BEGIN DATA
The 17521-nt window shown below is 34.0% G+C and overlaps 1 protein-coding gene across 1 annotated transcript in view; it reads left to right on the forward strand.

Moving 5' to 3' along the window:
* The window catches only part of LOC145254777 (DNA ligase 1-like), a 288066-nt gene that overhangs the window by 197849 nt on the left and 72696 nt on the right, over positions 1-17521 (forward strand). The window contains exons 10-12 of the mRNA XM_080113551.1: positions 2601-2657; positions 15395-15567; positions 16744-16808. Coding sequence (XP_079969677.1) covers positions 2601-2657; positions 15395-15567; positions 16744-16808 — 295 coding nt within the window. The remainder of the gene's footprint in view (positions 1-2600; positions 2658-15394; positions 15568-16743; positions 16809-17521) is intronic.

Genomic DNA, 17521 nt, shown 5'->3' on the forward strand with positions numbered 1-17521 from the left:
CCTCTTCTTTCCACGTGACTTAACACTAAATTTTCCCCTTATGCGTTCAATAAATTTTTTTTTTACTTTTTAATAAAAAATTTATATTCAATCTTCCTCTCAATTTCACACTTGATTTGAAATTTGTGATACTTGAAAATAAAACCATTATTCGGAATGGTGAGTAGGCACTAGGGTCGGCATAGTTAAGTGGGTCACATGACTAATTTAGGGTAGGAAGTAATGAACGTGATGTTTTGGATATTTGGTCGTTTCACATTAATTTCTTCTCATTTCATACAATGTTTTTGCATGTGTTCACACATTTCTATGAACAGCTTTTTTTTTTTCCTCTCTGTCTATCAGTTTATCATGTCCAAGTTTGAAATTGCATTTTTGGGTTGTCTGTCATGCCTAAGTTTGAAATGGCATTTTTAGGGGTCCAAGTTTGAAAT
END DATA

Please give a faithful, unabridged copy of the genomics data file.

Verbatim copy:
The 17521-nt window shown below is 34.0% G+C and overlaps 1 protein-coding gene across 1 annotated transcript in view; it reads left to right on the forward strand.

Moving 5' to 3' along the window:
* The window catches only part of LOC145254777 (DNA ligase 1-like), a 288066-nt gene that overhangs the window by 197849 nt on the left and 72696 nt on the right, over positions 1-17521 (forward strand). The window contains exons 10-12 of the mRNA XM_080113551.1: positions 2601-2657; positions 15395-15567; positions 16744-16808. Coding sequence (XP_079969677.1) covers positions 2601-2657; positions 15395-15567; positions 16744-16808 — 295 coding nt within the window. The remainder of the gene's footprint in view (positions 1-2600; positions 2658-15394; positions 15568-16743; positions 16809-17521) is intronic.

Genomic DNA, 17521 nt, shown 5'->3' on the forward strand with positions numbered 1-17521 from the left:
CCTCTTCTTTCCACGTGACTTAACACTAAATTTTCCCCTTATGCGTTCAATAAATTTTTTTTTTACTTTTTAATAAAAAATTTATATTCAATCTTCCTCTCAATTTCACACTTGATTTGAAATTTGTGATACTTGAAAATAAAACCATTATTCGGAATGGTGAGTAGGCACTAGGGTCGGCATAGTTAAGTGGGTCACATGACTAATTTAGGGTAGGAAGTAATGAACGTGATGTTTTGGATATTTGGTCGTTTCACATTAATTTCTTCTCATTTCATACAATGTTTTTGCATGTGTTCACACATTTCTATGAACAGCTTTTTTTTTTTCCTCTCTGTCTATCAGTTTATCATGTCCAAGTTTGAAATTGCATTTTTGGGTTGTCTGTCATGCCTAAGTTTGAAATGGCATTTTTAGGGGTCCAAGTTTGAAAT